From Interviewee to Interviewer: How to Answer 10 Common Candidate Questions | JurisTemps

August 1, 2020

From Interviewee to Interviewer: How to Answer 10 Common Candidate Questions

If you’re like the majority of interviewers, you probably make your decision about a candidate within the first 15 minutes of an interview. However, you’re not the only one forming an opinion. More than 80% of professionals say a negative interview experience can change their mind about a role. That’s a key statistic, especially for organizations concerned about their offer acceptance rate (OAR).

You can calculate your OAR by dividing the total number of offers by the number accepted. The industry benchmark is 94% but the average offer acceptance rate across industries is 68%. That means nearly a third of applicants will reject your offer. Why does this matter? Because the lower your OAR, the more your company likely spends on recruiting efforts.

There are several ways to ensure a high offer acceptance rate, namely putting your company’s best face forward during the recruiting process. Most hiring managers will end an interview by asking, “Do you have any questions for me?” This is one way to tell if the candidate has done their research and is truly interested in the position. The questions they ask will also show what their expectations are and where their priorities lie. What you might not realize, though, is that the end of a candidate’s interview might be the beginning of yours. Come prepared to your own interviews with the knowledge and background of the roles you’re filling, and with thoughtful answers to your interviewee’s questions.

Here are 10 common questions you may be asked, along with ideas for formulating a thoughtful response that can put your company’s best face forward.

  1. What stood out on my resume that makes you think I’d be a good candidate for the position?
    As you’re sifting through resumes and selecting those that look promising, take notes! Highlight key skills, write questions in the margins, and underline interesting facts. This will help you keep track of who’s who in the early stages of the recruiting process. As you pass the resume on to your colleagues, allow them to do the same so that you can see which things stand out to all of you. Offering feedback to a candidate is just smart business. Even if don’t end up offering them a position now, your paths may cross again in the future, or they may be connected to someone perfect for a role and a glowing review from a candidate can help you stand out as a strong employer. Be ready not only to list a few of their key skills, but also to dive a bit deeper and make a connection they may not be expecting. Chances are, you may offer some feedback the candidate didn’t expect that could help them in their search or their career. Your response could help the candidate remember you and increase your chances of them accepting a position if it’s offered.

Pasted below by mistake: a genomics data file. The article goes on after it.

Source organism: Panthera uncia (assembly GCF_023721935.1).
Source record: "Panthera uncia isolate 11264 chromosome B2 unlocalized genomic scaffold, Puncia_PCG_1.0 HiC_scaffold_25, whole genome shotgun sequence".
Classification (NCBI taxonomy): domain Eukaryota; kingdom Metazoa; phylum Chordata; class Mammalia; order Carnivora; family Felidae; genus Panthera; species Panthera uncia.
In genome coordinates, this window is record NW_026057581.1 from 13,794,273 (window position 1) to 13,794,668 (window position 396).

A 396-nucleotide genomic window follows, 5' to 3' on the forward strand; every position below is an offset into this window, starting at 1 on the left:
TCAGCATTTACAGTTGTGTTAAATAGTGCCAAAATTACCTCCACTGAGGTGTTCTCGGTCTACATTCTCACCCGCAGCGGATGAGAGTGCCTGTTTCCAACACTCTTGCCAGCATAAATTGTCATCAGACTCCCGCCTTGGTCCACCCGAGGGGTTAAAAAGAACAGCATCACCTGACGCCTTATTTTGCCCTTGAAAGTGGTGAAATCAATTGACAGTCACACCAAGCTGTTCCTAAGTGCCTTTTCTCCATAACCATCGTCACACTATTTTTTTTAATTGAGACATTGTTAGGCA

2. What qualities would make someone successful in this role?
    On its surface, this question might seem like a soft ball, but your response shouldn’t be as simple as regurgitating the job description. The candidate is likely looking for additional insight into the qualities that are important to your company and to the position. Think about the personality, mindset, and soft skills that aren’t listed. If possible, talk with someone who’s held this position in the past for their perspective.
  3. What teams or departments does this role work most closely with in the organization?
    Candidates may be interested in how they’d fit into the wider organizational structure. Rather than explaining what a “day in the life” looks like, try to provide a more in-depth look into the role. What personality types might work best with other departments and how does working well together benefit the organization and help it reach its goals?
  4. What does the onboarding/training look like for this position?
    Nearly three in 10 new hires leave just six months into a new job, however 69% of employees are more likely to stay with a company for three years if they experienced great onboarding. Demonstrating that your company is willing to invest in its employees lets candidates know that you want them to succeed. Be prepared to walk through your onboarding process and share some examples of professional training opportunities and even examples of team members who’ve worked their way up through the ranks to reach their goals and achieve professional success.